May wine, also known as Maiwein, Maibowle and Waldmeisterbowle, is the name of a German beverage that uses aromatized wine as a base (see sangría). Just as Wassail is, or was, served during winter celebrations, May wine is served in the spring, traditionally on the May Day holiday.
The base is made by taking sweet woodruff (Galium odoratum, sometimes called Asperula odorata, known in Germany as Waldmeister), a fragrant creeping herb that grows in the forests of Northern Europe, and steeping it in a white German wine. Since woodruff is very slightly poisonous, some common sense should be applied in its use; 3 grammes of woodruff per litre of may wine is completely safe.
Flavoring ingredients such as brandy, sparkling wine (or carbonated water) and sugar may also be added to the mixture to create a punch -- hence another common name for the beverage is the Maibowle (May-bowl). Since strawberries are in season at that time of year, they are often floated in the bowl and in the drinking vessels being used.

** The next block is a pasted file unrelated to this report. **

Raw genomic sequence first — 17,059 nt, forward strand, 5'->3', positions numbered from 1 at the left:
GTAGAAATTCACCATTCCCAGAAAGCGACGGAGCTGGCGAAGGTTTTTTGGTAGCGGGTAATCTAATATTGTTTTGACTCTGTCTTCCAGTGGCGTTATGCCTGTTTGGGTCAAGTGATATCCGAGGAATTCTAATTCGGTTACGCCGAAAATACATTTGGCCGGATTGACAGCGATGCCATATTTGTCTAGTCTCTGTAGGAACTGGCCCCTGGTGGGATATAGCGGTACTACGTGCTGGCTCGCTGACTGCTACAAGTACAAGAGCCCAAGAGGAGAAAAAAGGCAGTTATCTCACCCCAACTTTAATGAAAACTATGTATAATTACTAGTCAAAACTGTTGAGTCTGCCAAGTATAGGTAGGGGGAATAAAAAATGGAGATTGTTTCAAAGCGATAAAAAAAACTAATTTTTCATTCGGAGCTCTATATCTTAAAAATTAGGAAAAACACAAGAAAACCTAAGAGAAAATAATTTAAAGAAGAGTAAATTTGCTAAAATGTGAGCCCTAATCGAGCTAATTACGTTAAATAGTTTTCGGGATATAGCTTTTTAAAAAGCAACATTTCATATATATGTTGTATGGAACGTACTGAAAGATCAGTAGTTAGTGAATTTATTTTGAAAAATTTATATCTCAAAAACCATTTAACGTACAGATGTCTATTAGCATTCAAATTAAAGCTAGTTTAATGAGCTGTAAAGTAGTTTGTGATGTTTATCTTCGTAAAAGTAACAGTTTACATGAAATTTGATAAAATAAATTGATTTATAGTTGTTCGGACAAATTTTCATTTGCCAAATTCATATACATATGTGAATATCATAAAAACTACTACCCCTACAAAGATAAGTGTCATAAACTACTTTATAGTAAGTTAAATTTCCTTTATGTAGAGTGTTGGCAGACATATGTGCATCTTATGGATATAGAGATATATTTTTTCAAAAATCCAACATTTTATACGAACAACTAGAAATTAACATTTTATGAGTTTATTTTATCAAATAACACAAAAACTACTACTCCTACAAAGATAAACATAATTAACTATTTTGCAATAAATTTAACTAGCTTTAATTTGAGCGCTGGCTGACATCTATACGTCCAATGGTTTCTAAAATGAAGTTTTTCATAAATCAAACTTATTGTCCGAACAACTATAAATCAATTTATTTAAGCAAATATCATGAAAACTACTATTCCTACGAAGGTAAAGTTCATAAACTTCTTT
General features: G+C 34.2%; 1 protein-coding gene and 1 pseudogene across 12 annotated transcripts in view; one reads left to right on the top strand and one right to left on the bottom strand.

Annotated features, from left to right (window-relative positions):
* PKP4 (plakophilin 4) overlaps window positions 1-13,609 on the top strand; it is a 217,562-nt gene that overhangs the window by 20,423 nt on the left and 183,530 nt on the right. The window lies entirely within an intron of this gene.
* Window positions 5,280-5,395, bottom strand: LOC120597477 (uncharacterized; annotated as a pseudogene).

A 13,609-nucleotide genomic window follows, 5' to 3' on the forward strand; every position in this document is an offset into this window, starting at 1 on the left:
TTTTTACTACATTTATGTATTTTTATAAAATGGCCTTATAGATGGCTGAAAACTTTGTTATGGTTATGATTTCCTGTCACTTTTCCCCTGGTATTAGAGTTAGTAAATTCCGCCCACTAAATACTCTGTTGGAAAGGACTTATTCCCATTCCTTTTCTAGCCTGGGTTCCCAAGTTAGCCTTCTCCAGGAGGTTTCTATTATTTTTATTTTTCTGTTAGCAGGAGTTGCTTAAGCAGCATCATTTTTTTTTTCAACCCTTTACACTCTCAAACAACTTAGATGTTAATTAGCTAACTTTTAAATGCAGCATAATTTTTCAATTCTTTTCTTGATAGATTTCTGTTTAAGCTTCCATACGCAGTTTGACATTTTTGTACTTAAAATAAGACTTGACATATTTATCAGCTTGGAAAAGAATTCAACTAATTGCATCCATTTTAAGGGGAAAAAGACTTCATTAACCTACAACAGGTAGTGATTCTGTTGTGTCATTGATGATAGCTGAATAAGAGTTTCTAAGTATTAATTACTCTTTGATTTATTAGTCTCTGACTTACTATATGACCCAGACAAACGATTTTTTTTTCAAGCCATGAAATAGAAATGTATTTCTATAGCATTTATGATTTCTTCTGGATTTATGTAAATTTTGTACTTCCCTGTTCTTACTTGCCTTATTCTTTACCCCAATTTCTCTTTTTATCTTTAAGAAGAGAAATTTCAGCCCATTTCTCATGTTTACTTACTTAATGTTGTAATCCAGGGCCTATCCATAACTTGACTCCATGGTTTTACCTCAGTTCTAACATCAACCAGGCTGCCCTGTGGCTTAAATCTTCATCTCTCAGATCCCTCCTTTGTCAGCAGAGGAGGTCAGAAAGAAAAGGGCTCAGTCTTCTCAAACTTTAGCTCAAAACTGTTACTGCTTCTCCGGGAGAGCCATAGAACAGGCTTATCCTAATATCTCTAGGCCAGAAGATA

May wine can also refer to a commercially bottled beverage meant to simulate the drink as described above. It will invariably consist of the white-wine base infused with the woodruff herb; individual variations might include strawberry flavoring, or fermentation techniques to make it lightly sparkling. It is produced in German culture regions of the United States such as Frankenmuth, Michigan. Commercial May wine produced in Germany itself is made with artificial flavoring and coloring agents since the 1980s, as the use of woodruff in commercial preparations was made illegal in Germany.
The Council of the European Communities legally defines Maiwein thus: